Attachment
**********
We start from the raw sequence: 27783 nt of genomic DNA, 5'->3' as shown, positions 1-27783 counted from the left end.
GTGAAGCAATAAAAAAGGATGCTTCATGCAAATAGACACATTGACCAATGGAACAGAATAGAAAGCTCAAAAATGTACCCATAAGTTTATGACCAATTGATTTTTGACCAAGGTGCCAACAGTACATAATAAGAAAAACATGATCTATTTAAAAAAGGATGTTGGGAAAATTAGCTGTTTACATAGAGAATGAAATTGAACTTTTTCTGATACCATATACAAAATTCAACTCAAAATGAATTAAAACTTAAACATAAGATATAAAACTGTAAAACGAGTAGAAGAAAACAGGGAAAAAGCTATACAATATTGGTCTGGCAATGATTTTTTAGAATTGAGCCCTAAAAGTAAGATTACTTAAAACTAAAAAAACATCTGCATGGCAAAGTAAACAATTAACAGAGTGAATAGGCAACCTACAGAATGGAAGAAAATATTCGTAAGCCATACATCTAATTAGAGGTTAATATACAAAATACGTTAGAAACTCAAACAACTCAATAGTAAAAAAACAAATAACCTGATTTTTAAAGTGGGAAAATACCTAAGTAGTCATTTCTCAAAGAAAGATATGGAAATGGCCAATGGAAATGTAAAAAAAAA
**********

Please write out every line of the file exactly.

We start from the raw sequence: 27783 nt of genomic DNA, 5'->3' as shown, positions 1-27783 counted from the left end.
GTGAAGCAATAAAAAAGGATGCTTCATGCAAATAGACACATTGACCAATGGAACAGAATAGAAAGCTCAAAAATGTACCCATAAGTTTATGACCAATTGATTTTTGACCAAGGTGCCAACAGTACATAATAAGAAAAACATGATCTATTTAAAAAAGGATGTTGGGAAAATTAGCTGTTTACATAGAGAATGAAATTGAACTTTTTCTGATACCATATACAAAATTCAACTCAAAATGAATTAAAACTTAAACATAAGATATAAAACTGTAAAACGAGTAGAAGAAAACAGGGAAAAAGCTATACAATATTGGTCTGGCAATGATTTTTTAGAATTGAGCCCTAAAAGTAAGATTACTTAAAACTAAAAAAACATCTGCATGGCAAAGTAAACAATTAACAGAGTGAATAGGCAACCTACAGAATGGAAGAAAATATTCGTAAGCCATACATCTAATTAGAGGTTAATATACAAAATACGTTAGAAACTCAAACAACTCAATAGTAAAAAAACAAATAACCTGATTTTTAAAGTGGGAAAATACCTAAGTAGTCATTTCTCAAAGAAAGATATGGAAATGGCCAATGGAAATGTAAAAAAAAA